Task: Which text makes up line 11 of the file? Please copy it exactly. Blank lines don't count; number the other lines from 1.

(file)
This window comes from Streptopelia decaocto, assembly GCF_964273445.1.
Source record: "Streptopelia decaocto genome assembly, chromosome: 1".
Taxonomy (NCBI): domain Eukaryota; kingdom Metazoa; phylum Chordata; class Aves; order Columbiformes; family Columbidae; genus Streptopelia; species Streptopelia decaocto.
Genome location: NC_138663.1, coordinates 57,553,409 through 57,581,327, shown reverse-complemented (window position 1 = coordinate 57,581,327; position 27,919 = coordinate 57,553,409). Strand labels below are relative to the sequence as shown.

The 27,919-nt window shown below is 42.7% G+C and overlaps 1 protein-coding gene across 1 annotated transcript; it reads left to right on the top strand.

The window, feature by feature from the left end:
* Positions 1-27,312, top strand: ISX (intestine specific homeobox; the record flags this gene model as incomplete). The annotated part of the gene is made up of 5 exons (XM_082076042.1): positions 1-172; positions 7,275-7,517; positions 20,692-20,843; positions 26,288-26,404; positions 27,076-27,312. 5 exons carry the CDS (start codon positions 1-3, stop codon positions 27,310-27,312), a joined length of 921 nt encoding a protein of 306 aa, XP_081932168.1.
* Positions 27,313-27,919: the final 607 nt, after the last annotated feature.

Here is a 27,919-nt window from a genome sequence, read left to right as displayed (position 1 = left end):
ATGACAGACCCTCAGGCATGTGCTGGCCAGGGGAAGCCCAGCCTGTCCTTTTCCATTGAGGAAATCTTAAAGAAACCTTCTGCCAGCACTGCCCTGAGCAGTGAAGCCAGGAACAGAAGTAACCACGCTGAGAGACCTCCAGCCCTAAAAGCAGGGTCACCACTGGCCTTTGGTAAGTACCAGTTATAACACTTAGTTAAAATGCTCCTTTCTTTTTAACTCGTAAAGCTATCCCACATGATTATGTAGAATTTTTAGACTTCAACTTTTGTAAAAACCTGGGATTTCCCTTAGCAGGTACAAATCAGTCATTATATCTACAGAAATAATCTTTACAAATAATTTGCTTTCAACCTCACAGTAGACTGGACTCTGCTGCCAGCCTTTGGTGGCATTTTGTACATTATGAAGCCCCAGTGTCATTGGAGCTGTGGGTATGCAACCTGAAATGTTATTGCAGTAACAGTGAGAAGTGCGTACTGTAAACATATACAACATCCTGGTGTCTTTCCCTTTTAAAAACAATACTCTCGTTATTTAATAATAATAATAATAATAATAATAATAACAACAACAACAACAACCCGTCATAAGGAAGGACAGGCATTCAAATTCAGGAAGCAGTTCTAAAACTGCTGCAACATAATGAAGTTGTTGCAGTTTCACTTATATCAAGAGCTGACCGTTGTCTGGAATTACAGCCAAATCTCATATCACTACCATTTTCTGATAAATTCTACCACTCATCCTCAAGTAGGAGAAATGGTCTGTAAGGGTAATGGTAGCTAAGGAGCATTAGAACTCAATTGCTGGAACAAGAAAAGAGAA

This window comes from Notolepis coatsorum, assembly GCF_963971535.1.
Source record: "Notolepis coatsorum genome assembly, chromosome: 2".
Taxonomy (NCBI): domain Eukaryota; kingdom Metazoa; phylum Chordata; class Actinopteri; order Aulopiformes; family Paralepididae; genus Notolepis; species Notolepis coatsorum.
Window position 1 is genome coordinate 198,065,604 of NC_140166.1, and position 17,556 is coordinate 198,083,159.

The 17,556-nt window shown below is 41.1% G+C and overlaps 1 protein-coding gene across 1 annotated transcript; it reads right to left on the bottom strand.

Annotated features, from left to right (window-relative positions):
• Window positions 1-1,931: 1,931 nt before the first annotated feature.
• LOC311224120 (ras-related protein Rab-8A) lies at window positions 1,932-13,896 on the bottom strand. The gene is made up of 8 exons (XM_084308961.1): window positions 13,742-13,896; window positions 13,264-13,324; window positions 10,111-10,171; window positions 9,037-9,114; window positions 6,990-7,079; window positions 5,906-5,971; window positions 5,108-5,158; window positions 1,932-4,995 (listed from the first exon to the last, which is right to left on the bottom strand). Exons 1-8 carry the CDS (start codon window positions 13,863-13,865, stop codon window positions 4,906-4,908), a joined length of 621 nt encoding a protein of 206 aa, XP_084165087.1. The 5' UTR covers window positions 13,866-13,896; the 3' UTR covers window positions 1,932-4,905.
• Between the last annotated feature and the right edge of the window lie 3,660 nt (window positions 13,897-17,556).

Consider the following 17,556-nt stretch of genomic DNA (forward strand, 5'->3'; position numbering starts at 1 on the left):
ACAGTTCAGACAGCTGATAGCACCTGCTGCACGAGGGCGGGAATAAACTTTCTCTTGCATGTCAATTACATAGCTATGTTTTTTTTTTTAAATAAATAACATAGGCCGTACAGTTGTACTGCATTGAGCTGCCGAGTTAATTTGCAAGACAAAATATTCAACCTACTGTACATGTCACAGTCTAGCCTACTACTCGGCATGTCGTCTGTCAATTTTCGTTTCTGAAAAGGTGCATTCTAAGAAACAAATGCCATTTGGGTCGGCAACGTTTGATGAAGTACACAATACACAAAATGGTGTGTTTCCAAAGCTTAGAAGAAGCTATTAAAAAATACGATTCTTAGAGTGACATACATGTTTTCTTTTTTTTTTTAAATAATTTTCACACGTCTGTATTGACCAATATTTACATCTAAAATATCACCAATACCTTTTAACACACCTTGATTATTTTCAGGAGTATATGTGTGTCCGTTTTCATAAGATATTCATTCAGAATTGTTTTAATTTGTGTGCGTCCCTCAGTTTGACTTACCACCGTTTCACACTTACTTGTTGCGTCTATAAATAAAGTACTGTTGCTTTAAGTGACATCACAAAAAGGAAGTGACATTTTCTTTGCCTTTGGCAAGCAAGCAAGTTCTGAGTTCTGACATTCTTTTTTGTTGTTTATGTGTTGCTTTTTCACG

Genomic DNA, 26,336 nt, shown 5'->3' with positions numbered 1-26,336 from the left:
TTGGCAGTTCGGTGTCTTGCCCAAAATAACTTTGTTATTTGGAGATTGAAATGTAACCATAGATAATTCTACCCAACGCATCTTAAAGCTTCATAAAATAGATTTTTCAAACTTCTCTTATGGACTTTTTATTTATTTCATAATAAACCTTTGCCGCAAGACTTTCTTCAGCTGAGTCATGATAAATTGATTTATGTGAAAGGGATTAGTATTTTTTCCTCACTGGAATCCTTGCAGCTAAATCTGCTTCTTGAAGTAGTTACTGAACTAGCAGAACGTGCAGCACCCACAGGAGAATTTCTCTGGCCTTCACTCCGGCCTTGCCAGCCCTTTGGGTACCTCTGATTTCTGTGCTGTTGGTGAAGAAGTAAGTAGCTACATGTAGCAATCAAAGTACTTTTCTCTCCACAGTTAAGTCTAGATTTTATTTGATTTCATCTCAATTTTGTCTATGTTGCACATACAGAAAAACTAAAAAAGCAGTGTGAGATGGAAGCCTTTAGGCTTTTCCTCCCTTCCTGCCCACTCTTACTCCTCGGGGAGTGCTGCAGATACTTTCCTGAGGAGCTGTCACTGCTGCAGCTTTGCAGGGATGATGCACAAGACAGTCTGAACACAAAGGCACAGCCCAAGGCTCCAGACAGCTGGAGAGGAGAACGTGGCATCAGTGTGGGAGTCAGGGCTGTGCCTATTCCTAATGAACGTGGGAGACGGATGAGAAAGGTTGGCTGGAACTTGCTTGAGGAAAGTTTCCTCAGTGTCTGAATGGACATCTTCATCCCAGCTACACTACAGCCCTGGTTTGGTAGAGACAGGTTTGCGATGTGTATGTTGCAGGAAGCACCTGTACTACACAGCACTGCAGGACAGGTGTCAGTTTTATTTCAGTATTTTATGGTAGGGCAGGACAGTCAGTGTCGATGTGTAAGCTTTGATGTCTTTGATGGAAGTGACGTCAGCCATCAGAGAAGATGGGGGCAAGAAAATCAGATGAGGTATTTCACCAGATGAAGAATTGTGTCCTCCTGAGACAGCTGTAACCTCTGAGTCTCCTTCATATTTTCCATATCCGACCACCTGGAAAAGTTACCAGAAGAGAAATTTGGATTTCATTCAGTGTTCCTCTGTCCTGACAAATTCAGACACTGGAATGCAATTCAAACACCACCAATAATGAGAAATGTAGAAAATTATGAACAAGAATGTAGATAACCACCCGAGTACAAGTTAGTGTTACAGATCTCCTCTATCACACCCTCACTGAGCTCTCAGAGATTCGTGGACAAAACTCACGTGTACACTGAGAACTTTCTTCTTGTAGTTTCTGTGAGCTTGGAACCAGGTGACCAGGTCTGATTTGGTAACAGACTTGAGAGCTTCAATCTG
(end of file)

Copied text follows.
This window comes from Notolepis coatsorum, assembly GCF_963971535.1.